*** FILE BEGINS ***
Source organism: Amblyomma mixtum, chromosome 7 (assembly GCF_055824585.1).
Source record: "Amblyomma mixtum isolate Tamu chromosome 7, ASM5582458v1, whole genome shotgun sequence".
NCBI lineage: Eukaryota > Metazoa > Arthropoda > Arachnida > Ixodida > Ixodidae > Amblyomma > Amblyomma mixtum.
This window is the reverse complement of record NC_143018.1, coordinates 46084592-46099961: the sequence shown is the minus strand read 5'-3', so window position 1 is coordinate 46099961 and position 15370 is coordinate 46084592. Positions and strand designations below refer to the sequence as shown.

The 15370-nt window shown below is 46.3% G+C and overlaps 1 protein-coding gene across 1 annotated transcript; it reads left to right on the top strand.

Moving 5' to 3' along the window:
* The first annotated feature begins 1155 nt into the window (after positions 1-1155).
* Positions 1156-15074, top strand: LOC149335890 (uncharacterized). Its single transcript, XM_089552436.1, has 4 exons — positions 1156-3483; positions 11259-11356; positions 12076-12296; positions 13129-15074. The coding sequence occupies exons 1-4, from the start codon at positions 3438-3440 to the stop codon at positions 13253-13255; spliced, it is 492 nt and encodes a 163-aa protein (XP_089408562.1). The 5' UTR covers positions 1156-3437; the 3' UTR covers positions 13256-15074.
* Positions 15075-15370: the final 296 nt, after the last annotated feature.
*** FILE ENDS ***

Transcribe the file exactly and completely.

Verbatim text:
Source organism: Amblyomma mixtum, chromosome 7 (assembly GCF_055824585.1).
Source record: "Amblyomma mixtum isolate Tamu chromosome 7, ASM5582458v1, whole genome shotgun sequence".
NCBI lineage: Eukaryota > Metazoa > Arthropoda > Arachnida > Ixodida > Ixodidae > Amblyomma > Amblyomma mixtum.
This window is the reverse complement of record NC_143018.1, coordinates 46084592-46099961: the sequence shown is the minus strand read 5'-3', so window position 1 is coordinate 46099961 and position 15370 is coordinate 46084592. Positions and strand designations below refer to the sequence as shown.

The 15370-nt window shown below is 46.3% G+C and overlaps 1 protein-coding gene across 1 annotated transcript; it reads left to right on the top strand.

Moving 5' to 3' along the window:
* The first annotated feature begins 1155 nt into the window (after positions 1-1155).
* Positions 1156-15074, top strand: LOC149335890 (uncharacterized). Its single transcript, XM_089552436.1, has 4 exons — positions 1156-3483; positions 11259-11356; positions 12076-12296; positions 13129-15074. The coding sequence occupies exons 1-4, from the start codon at positions 3438-3440 to the stop codon at positions 13253-13255; spliced, it is 492 nt and encodes a 163-aa protein (XP_089408562.1). The 5' UTR covers positions 1156-3437; the 3' UTR covers positions 13256-15074.
* Positions 15075-15370: the final 296 nt, after the last annotated feature.